Police drunk tanks could reduce the pressure on A&E. Not pleasant for children or really ill people to be waiting for treatment in the company of lairy drunks! Impose these rules for five years and see if they make a difference. Oh, and lift the cap on nurses' pay. That might encourage them to stay, rather than paying for agency workers.

allegretto Tue 18-Apr-17 06:07:56

I think a problem is that not everyone is articulate in emails. It is far easier to ask for clarificiation face to face - I think most email descriptions would leave the doctors doing more work than face to face.

Guavaf1sh Tue 18-Apr-17 06:18:31

With the massive advances in technology that occur so often now it is undoubtedly the case that e-medicine will be a big part of our future health system. Through triage algorithms, to decide which tests to order or perhaps much more but mark my words computers will be the doctors and nurse practitioners of the future

MrEBear Tue 18-Apr-17 06:32:27

I'm somebody else who would worry that email wouldn't get across how seriously ill a person is.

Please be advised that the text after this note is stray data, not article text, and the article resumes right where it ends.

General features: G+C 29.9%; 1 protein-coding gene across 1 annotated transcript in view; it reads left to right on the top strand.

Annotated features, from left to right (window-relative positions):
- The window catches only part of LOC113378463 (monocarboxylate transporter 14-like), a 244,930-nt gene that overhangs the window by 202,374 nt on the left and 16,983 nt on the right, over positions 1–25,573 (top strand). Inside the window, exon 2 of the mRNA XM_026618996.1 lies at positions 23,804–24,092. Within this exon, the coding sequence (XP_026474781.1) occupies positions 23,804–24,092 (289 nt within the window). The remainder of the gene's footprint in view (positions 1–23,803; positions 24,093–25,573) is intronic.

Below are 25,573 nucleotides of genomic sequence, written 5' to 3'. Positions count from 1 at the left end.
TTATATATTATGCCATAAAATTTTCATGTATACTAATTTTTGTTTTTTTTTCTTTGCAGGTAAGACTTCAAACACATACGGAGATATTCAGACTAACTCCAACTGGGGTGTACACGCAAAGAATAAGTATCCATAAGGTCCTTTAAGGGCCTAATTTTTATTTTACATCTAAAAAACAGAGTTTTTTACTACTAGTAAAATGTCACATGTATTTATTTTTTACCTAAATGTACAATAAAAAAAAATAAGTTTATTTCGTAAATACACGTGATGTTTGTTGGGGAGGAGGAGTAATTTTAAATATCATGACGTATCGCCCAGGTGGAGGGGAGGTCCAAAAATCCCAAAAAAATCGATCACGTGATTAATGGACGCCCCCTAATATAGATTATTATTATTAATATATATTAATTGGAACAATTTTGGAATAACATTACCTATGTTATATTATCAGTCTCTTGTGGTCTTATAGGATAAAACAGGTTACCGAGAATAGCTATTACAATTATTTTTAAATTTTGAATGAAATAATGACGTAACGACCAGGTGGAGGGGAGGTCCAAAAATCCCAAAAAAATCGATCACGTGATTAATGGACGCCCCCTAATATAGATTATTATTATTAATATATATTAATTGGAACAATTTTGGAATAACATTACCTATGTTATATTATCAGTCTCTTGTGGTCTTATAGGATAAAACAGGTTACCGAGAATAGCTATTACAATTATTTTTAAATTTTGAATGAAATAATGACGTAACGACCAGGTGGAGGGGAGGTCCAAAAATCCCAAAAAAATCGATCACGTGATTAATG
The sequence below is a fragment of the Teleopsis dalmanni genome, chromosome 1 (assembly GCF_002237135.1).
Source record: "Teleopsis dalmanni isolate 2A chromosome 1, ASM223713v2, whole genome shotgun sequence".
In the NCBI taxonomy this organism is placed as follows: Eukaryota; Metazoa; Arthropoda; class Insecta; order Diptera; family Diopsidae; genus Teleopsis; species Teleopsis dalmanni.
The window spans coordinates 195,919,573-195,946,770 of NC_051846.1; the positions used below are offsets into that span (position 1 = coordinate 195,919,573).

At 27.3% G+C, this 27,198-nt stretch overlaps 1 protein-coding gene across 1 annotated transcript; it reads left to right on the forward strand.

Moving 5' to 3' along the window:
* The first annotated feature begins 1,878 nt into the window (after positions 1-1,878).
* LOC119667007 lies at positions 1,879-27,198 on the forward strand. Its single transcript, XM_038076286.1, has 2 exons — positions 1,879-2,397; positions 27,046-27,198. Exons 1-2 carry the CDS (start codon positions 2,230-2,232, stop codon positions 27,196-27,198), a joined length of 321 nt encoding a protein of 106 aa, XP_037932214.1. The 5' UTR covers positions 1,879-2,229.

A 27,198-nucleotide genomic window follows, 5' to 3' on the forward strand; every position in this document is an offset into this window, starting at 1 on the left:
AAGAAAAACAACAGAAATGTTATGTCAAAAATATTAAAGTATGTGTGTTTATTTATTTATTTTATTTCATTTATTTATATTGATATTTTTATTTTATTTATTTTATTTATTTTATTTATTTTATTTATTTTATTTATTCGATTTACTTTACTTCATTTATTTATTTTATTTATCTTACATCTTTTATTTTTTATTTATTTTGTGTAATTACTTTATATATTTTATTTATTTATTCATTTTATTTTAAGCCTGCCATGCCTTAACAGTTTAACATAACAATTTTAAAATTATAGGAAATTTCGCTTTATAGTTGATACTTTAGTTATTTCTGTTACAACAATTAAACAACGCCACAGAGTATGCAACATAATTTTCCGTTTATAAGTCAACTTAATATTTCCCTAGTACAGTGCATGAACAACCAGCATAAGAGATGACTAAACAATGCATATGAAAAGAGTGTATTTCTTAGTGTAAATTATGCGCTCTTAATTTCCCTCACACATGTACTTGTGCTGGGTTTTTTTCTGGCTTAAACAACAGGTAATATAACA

Being tired and a bit out of breath is normal at 8 months pregnant, right? It turns out that actually it was pumonia and a week on oxygen was needed.

I do agree that something needs to be done, maybe more use of nurses. It's easier at my practice to see the nurse, she will grab a doctor if she thinks it's necessary, every time I've or my kid has been Doc was called in.

Jenny70 Tue 18-Apr-17 06:53:10

I think it seems straightforward, but in reality people don't send in the relevant details.
Someone with diabetes might complain of sore toe, but not mention whether it's swollen, discoloured etc... so Dr tried to email/call back, can't get hold of them, has to follow it up later.
Someone needs repeat script, but Dr wants to check blood pressure/mood and side effects with patient, so they have to come in anyway.

People are very bad at describing their own symptoms, either including too much details (4 page email?) or very little, which isn't enough to diagnose.

ACloudCoosHi Tue 18-Apr-17 06:58:05

I am staggered how little technology plays in the NHS, especially at the 'GP surgery ' end of things!

I imagine it's different in different parts of the UK, but why can't I book an appointment online? Or get a renewal on a prescription? I have to physically attend the surgery to fill out a paper form to do the latter!

A hospital in Wales sent (via their intranet, I gather) the X-ray of DSs shoulder to our local hospital. It 'got lost' in transit. hmm

Crisscrosscranky Tue 18-Apr-17 07:11:36